Pathophysiology: Little is known about the route and the source of transmission of the virus. VZV is certainly transmissible through the airborne route and does not require close personal contact. The skin lesions are certainly full of infectious virus particles whilst in contrast, it is almost impossible to isolate virus from the upper respiratory tract. It is possible that aerial transmission originates from symptomless oral lesions.
Disease statistics: Overall seroprevalence of anti VZV antibodies was 68.22%. The age related seroprevalence rate of anti VZV antibodies was 29% in the age group of 1-5 years, 51.1% in 5-10 years, 71.7% in 11-15 years, 79.8% in 16-20 years, 88.1% in 21-30 years and 91.1% in 31-40 years.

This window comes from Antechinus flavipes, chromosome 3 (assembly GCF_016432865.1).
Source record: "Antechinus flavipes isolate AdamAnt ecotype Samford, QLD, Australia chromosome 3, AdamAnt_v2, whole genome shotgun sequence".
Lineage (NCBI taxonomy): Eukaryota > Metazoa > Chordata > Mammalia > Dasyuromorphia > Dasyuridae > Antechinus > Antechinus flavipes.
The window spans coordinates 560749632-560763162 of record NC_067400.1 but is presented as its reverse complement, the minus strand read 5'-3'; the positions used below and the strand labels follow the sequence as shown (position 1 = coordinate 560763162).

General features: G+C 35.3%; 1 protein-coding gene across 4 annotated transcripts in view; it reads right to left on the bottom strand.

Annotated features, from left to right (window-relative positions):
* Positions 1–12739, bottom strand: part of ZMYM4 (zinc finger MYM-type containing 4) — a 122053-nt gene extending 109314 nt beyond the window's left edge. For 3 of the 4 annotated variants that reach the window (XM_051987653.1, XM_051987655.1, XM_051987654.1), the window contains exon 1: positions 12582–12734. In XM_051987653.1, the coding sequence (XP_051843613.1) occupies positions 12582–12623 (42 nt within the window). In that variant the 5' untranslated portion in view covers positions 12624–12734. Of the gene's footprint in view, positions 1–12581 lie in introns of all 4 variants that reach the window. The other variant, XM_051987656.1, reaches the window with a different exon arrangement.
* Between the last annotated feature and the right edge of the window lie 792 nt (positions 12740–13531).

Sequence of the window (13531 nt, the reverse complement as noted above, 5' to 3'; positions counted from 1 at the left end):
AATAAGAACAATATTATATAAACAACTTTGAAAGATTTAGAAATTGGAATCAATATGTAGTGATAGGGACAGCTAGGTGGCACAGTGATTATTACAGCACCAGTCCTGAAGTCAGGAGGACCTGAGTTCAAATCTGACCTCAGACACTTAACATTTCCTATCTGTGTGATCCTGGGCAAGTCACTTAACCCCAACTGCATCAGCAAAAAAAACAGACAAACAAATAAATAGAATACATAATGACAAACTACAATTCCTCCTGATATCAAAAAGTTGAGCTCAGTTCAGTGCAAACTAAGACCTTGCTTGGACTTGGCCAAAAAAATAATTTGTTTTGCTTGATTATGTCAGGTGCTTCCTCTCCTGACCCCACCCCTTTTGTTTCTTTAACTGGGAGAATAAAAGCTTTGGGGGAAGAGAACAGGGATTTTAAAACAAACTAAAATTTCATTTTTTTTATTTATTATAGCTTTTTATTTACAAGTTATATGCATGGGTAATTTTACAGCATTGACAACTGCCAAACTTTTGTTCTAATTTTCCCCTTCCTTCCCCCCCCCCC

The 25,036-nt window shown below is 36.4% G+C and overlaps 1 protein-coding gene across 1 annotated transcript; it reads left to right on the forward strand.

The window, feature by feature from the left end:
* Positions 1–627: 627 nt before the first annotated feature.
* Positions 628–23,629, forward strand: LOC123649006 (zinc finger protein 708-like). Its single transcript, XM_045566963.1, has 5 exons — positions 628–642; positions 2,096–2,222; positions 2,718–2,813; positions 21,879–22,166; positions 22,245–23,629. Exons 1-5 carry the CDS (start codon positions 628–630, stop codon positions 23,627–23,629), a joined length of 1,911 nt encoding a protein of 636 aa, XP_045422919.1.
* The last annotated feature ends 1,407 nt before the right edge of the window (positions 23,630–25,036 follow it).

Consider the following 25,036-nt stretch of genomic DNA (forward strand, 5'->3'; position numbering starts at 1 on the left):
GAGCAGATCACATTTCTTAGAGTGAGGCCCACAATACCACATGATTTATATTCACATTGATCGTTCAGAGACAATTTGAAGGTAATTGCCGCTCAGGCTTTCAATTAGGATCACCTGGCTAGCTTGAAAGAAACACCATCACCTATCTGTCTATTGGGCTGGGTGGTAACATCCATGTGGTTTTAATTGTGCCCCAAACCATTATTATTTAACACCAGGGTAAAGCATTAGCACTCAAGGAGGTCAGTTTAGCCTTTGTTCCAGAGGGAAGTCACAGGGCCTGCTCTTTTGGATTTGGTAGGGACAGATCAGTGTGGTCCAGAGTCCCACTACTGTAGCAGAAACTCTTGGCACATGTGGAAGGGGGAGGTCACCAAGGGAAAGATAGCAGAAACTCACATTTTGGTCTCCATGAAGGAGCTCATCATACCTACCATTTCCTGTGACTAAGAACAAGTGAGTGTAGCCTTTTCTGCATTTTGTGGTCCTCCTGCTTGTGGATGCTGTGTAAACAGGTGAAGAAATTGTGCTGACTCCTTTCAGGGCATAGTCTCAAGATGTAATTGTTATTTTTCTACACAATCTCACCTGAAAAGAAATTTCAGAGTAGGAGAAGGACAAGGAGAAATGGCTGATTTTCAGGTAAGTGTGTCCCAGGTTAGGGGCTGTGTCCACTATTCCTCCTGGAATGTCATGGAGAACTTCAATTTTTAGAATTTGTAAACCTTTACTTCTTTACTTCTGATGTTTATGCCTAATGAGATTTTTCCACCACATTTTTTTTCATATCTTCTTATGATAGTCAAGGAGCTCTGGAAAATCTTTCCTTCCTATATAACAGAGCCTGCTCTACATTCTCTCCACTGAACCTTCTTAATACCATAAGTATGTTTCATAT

Treatment: Several studies indicate that antiviral medications decrease the duration of symptoms and the likelihood of postherpetic neuralgia, especially when initiated within 2 days of the onset of rash. In typical cases that involve individuals who are otherwise healthy, oral acyclovir may be prescribed. An important study by Kubeyinje (1997) suggested that the use of acyclovir in healthy young adults with zoster is not clearly justified, especially in situations of limited economic resources.
Research: Severe complications of chickenpox in hospitalised children in the UK and Ireland .This study provides a minimum estimate of severe complications and death resulting from varicella in children in the UK and Ireland. Most complications, excluding deaths, occur in otherwise healthy children and thus would be preventable only through a universal childhood immunisation programme.